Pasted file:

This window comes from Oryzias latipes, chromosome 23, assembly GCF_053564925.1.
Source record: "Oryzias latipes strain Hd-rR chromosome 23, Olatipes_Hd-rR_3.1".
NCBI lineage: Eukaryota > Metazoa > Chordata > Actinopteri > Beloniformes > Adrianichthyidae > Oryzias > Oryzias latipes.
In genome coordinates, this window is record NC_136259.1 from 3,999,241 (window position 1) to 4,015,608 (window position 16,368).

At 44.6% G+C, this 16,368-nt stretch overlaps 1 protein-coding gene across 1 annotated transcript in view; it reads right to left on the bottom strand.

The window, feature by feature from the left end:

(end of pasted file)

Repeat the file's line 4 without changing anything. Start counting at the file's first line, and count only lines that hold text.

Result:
In genome coordinates, this window is record NC_136259.1 from 3,999,241 (window position 1) to 4,015,608 (window position 16,368).